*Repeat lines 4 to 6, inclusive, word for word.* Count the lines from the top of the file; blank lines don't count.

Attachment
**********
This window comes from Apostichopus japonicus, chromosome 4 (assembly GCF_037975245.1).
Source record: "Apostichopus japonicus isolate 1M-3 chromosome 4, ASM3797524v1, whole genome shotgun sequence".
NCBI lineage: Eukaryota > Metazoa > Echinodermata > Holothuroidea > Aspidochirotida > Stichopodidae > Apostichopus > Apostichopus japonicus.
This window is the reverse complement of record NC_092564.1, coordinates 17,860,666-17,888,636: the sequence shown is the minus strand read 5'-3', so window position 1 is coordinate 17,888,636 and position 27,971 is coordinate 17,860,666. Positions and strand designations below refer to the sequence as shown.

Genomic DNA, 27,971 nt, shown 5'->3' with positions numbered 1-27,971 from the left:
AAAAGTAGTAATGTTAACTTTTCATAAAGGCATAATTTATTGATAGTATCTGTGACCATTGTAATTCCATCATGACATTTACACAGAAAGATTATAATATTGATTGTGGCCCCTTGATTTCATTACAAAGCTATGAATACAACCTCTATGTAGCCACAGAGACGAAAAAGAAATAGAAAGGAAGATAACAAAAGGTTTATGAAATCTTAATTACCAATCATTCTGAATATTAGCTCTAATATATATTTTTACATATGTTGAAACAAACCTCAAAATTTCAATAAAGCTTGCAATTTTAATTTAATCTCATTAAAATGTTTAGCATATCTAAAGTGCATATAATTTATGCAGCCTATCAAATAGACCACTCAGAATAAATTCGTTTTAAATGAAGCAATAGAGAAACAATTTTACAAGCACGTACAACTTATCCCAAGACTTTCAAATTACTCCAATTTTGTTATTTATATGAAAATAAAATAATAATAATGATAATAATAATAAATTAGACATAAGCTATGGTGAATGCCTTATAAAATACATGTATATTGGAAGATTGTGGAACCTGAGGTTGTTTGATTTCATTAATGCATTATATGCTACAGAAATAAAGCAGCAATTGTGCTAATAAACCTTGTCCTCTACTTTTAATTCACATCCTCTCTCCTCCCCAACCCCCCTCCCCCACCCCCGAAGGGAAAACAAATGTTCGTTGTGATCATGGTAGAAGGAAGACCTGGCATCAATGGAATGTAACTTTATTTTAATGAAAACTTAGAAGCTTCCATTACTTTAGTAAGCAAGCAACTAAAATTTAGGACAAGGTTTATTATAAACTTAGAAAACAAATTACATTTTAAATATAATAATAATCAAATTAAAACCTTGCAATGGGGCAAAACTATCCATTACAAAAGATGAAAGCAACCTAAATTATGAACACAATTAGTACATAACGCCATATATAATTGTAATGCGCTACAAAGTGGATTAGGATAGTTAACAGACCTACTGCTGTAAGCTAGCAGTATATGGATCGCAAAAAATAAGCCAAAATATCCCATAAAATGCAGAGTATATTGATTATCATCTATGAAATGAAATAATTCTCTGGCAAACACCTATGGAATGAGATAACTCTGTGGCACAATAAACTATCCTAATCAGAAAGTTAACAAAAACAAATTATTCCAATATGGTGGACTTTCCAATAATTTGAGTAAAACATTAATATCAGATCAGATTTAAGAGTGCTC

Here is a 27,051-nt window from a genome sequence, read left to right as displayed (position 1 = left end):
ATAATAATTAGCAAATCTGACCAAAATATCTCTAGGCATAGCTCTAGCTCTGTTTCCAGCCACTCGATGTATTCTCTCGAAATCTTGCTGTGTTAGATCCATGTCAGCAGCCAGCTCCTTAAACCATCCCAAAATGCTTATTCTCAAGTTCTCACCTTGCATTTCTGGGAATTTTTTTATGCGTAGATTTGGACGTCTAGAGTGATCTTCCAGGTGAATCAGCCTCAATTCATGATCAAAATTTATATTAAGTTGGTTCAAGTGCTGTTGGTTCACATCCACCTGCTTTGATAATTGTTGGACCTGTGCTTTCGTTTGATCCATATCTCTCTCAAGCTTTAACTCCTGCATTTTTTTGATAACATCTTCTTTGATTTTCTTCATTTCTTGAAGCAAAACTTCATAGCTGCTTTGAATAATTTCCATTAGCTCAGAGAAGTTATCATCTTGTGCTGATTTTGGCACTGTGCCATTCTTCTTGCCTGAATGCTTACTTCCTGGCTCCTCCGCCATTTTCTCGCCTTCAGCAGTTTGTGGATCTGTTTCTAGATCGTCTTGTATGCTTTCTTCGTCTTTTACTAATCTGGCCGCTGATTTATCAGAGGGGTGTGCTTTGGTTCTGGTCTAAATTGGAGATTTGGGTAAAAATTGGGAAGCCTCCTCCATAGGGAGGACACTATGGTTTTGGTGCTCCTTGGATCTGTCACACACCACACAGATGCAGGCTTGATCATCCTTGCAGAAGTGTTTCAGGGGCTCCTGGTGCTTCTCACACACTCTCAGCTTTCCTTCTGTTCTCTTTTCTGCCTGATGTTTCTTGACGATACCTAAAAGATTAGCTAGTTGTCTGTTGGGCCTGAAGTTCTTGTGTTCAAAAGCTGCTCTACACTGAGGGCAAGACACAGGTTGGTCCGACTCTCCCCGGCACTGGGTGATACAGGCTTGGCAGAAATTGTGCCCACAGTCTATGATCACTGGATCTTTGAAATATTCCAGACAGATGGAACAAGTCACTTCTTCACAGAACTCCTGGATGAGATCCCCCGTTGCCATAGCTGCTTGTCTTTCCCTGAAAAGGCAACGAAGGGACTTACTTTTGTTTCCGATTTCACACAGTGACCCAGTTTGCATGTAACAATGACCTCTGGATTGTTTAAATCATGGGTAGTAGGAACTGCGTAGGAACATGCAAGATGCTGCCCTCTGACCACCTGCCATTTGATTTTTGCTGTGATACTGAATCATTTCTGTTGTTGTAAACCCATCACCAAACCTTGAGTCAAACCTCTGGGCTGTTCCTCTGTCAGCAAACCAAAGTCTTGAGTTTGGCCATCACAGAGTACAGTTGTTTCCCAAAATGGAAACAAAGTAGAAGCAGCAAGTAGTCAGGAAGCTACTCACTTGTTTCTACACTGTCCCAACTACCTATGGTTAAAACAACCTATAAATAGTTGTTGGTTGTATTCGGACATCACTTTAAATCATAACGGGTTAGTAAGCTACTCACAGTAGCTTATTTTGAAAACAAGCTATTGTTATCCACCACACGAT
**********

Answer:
This window is the reverse complement of record NC_092564.1, coordinates 17,860,666-17,888,636: the sequence shown is the minus strand read 5'-3', so window position 1 is coordinate 17,888,636 and position 27,971 is coordinate 17,860,666. Positions and strand designations below refer to the sequence as shown.

Genomic DNA, 27,971 nt, shown 5'->3' with positions numbered 1-27,971 from the left:
AAAAGTAGTAATGTTAACTTTTCATAAAGGCATAATTTATTGATAGTATCTGTGACCATTGTAATTCCATCATGACATTTACACAGAAAGATTATAATATTGATTGTGGCCCCTTGATTTCATTACAAAGCTATGAATACAACCTCTATGTAGCCACAGAGACGAAAAAGAAATAGAAAGGAAGATAACAAAAGGTTTATGAAATCTTAATTACCAATCATTCTGAATATTAGCTCTAATATATATTTTTACATATGTTGAAACAAACCTCAAAATTTCAATAAAGCTTGCAATTTTAATTTAATCTCATTAAAATGTTTAGCATATCTAAAGTGCATATAATTTATGCAGCCTATCAAATAGACCACTCAGAATAAATTCGTTTTAAATGAAGCAATAGAGAAACAATTTTACAAGCACGTACAACTTATCCCAAGACTTTCAAATTACTCCAATTTTGTTATTTATATGAAAATAAAATAATAATAATGATAATAATAATAAATTAGACATAAGCTATGGTGAATGCCTTATAAAATACATGTATATTGGAAGATTGTGGAACCTGAGGTTGTTTGATTTCATTAATGCATTATATGCTACAGAAATAAAGCAGCAATTGTGCTAATAAACCTTGTCCTCTACTTTTAATTCACATCCTCTCTCCTCCCCAACCCCCCTCCCCCACCCCCGAAGGGAAAACAAATGTTCGTTGTGATCATGGTAGAAGGAAGACCTGGCATCAATGGAATGTAACTTTATTTTAATGAAAACTTAGAAGCTTCCATTACTTTAGTAAGCAAGCAACTAAAATTTAGGACAAGGTTTATTATAAACTTAGAAAACAAATTACATTTTAAATATAATAATAATCAAATTAAAACCTTGCAATGGGGCAAAACTATCCATTACAAAAGATGAAAGCAACCTAAATTATGAACACAATTAGTACATAACGCCATATATAATTGTAATGCGCTACAAAGTGGATTAGGATAGTTAACAGACCTACTGCTGTAAGCTAGCAGTATATGGATCGCAAAAAATAAGCCAAAATATCCCATAAAATGCAGAGTATATTGATTATCATCTATGAAATGAAATAATTCTCTGGCAAACACCTATGGAATGAGATAACTCTGTGGCACAATAAACTATCCTAATCAGAAAGTTAACAAAAACAAATTATTCCAATATGGTGGACTTTCCAATAATTTGAGTAAAACATTAATATCAGATCAGATTTAAGAGTGCTC